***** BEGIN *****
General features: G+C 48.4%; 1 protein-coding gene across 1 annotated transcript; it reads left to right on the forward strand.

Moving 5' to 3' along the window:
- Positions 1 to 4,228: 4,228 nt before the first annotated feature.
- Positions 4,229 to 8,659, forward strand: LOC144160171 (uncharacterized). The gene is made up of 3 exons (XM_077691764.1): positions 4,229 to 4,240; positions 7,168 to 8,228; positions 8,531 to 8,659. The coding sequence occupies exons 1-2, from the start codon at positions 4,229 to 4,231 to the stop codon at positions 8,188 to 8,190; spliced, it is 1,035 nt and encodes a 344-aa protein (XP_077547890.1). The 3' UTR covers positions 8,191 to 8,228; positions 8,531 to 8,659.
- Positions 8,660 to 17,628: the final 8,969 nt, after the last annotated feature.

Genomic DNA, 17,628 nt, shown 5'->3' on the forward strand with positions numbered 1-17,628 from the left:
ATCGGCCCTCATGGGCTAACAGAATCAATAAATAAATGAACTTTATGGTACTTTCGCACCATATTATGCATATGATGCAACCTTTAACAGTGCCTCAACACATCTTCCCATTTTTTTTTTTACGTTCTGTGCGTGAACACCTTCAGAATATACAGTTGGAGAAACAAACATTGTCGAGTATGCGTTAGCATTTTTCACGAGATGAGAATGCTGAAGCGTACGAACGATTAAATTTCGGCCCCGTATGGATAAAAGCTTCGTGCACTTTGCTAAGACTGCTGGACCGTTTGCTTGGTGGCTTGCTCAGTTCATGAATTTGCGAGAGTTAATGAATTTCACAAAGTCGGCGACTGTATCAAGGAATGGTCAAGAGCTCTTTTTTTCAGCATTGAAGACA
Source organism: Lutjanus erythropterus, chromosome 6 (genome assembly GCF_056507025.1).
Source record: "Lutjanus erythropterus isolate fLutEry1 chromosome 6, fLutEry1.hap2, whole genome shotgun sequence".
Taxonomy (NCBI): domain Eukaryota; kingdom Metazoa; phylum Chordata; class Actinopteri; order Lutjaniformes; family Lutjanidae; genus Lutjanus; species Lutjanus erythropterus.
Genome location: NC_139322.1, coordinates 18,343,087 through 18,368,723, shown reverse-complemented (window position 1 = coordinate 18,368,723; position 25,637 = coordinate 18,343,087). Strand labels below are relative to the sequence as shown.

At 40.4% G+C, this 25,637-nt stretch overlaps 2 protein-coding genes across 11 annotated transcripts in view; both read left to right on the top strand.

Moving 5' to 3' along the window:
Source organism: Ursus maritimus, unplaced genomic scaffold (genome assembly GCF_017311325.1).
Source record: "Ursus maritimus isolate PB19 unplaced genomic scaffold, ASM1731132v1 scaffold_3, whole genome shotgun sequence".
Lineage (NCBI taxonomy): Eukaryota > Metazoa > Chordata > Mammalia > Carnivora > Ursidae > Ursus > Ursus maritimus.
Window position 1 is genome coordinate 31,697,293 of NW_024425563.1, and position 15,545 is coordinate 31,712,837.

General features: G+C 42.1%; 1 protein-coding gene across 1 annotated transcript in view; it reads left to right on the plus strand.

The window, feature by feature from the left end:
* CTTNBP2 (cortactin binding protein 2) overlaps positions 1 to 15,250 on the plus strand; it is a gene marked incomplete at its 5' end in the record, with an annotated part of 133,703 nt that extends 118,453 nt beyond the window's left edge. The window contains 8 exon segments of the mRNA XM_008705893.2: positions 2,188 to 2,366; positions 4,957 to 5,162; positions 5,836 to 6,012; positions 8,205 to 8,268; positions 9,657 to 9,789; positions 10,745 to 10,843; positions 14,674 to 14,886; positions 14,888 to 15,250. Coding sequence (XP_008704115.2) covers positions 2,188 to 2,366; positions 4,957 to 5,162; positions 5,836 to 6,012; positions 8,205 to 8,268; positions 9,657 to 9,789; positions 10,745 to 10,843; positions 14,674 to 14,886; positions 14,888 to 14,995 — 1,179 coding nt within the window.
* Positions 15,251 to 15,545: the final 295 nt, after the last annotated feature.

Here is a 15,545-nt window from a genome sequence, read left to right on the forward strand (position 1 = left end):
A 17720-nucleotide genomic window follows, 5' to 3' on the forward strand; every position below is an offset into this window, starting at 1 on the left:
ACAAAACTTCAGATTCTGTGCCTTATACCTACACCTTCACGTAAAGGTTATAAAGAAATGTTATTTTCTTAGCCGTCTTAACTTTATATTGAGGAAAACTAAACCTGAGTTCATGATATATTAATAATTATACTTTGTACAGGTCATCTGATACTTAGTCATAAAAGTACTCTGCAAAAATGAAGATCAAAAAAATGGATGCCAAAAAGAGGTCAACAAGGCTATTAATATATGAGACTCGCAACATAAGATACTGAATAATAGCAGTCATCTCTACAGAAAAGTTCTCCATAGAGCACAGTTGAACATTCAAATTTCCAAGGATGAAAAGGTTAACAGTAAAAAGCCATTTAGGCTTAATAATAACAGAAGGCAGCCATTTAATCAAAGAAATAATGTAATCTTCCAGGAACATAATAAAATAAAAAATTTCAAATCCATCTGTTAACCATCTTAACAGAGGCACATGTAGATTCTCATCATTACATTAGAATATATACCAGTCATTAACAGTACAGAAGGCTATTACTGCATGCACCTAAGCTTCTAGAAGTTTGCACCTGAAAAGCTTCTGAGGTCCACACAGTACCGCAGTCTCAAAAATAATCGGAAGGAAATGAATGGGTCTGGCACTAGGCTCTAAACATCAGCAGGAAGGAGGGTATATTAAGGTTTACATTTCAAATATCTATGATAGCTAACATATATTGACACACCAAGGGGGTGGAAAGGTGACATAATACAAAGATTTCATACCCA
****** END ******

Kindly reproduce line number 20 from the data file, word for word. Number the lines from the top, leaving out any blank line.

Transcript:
* CTTNBP2 (cortactin binding protein 2) overlaps positions 1 to 15,250 on the plus strand; it is a gene marked incomplete at its 5' end in the record, with an annotated part of 133,703 nt that extends 118,453 nt beyond the window's left edge. The window contains 8 exon segments of the mRNA XM_008705893.2: positions 2,188 to 2,366; positions 4,957 to 5,162; positions 5,836 to 6,012; positions 8,205 to 8,268; positions 9,657 to 9,789; positions 10,745 to 10,843; positions 14,674 to 14,886; positions 14,888 to 15,250. Coding sequence (XP_008704115.2) covers positions 2,188 to 2,366; positions 4,957 to 5,162; positions 5,836 to 6,012; positions 8,205 to 8,268; positions 9,657 to 9,789; positions 10,745 to 10,843; positions 14,674 to 14,886; positions 14,888 to 14,995 — 1,179 coding nt within the window.